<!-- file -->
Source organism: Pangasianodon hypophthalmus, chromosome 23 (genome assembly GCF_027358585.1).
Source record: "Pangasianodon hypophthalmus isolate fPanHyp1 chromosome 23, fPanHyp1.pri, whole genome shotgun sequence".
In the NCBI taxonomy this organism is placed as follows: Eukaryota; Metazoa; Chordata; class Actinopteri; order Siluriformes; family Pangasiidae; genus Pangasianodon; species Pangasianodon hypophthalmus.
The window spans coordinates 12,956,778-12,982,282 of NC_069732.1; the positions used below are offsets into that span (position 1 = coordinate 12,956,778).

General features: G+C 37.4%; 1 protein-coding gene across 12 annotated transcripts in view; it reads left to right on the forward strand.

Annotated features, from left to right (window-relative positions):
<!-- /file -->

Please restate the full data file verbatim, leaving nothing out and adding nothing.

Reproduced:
Source organism: Pangasianodon hypophthalmus, chromosome 23 (genome assembly GCF_027358585.1).
Source record: "Pangasianodon hypophthalmus isolate fPanHyp1 chromosome 23, fPanHyp1.pri, whole genome shotgun sequence".
In the NCBI taxonomy this organism is placed as follows: Eukaryota; Metazoa; Chordata; class Actinopteri; order Siluriformes; family Pangasiidae; genus Pangasianodon; species Pangasianodon hypophthalmus.
The window spans coordinates 12,956,778-12,982,282 of NC_069732.1; the positions used below are offsets into that span (position 1 = coordinate 12,956,778).

General features: G+C 37.4%; 1 protein-coding gene across 12 annotated transcripts in view; it reads left to right on the forward strand.

Annotated features, from left to right (window-relative positions):